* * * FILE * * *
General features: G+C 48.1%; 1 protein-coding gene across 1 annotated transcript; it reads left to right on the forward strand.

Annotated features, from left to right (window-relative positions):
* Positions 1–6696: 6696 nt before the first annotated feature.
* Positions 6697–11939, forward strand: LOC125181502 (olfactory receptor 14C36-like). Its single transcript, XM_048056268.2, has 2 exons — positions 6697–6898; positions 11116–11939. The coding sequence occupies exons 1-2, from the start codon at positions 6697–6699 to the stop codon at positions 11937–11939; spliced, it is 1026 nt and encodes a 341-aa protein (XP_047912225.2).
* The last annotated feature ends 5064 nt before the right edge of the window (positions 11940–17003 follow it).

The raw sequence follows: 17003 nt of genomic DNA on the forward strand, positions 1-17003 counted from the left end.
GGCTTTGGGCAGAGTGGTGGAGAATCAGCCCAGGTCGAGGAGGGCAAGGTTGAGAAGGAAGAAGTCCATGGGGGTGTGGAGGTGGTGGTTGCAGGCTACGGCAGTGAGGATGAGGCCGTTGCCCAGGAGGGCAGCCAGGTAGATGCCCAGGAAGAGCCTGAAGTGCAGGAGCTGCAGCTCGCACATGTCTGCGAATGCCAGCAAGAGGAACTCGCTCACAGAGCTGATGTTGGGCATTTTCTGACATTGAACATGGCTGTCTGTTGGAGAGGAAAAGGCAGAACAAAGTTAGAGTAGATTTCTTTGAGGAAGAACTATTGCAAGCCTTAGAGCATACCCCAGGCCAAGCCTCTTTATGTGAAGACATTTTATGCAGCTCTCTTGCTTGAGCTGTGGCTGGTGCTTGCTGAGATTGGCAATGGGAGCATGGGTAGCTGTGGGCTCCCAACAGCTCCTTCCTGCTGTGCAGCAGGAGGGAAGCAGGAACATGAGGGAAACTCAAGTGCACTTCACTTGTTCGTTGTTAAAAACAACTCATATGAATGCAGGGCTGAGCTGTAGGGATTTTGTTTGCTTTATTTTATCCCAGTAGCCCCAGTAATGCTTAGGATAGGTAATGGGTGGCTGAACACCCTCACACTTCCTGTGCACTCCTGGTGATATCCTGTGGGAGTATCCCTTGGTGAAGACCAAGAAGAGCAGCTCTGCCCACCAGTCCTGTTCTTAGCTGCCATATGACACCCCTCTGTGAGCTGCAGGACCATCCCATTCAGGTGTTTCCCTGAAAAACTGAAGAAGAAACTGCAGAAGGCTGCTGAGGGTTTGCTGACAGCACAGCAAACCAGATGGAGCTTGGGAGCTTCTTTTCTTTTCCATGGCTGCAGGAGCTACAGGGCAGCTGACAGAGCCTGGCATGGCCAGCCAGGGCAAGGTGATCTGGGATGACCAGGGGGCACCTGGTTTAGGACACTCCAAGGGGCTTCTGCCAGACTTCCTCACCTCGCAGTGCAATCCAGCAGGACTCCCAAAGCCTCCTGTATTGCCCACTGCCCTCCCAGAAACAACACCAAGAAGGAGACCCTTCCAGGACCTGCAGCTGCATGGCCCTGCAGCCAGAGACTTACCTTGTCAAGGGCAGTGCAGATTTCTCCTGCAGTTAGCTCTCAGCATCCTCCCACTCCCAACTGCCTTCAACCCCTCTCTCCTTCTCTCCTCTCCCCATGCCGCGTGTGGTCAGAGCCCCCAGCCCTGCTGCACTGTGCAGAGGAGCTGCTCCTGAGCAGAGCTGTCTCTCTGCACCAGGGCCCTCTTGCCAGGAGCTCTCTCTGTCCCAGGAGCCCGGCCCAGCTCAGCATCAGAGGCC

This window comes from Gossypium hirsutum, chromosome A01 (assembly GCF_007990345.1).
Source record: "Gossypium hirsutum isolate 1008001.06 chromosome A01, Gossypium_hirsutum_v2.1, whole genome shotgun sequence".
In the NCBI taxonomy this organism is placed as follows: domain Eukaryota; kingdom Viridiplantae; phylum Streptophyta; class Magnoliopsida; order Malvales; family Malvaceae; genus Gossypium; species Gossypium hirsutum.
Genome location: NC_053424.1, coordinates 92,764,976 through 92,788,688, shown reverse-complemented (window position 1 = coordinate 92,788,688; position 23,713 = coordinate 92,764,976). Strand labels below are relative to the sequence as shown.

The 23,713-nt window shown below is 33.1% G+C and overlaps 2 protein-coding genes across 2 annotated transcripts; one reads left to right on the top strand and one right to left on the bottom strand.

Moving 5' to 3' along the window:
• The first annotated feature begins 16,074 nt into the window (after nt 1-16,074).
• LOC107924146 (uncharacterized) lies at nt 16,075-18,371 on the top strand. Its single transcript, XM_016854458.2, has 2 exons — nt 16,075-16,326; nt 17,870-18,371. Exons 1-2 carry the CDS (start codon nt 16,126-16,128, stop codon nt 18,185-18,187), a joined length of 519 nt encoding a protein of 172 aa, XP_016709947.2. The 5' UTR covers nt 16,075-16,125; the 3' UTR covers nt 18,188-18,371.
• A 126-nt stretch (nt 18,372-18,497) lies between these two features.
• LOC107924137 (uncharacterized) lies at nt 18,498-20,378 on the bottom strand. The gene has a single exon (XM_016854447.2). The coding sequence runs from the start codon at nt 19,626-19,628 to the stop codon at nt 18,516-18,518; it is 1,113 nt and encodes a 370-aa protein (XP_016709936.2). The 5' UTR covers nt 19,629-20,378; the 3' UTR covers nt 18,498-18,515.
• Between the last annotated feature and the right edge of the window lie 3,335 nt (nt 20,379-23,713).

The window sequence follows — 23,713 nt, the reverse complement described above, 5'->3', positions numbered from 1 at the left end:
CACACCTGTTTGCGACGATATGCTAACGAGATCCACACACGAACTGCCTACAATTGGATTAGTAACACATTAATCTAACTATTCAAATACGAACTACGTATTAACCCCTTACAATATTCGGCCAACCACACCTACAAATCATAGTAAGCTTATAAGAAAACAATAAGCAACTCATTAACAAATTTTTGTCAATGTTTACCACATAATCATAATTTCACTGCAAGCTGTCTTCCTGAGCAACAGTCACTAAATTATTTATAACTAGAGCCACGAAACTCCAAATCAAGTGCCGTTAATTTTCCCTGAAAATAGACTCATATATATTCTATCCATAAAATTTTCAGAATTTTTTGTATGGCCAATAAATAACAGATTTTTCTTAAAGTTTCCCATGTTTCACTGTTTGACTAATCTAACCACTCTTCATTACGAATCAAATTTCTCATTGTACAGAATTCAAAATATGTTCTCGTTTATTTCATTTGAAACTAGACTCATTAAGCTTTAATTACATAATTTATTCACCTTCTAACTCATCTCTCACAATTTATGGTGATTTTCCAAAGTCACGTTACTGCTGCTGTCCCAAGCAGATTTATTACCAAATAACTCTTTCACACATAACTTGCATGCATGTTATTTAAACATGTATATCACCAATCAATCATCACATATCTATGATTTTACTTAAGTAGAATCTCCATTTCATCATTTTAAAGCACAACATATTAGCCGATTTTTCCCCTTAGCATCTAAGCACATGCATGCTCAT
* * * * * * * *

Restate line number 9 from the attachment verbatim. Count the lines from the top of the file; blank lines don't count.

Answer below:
Source record: "Gossypium hirsutum isolate 1008001.06 chromosome A01, Gossypium_hirsutum_v2.1, whole genome shotgun sequence".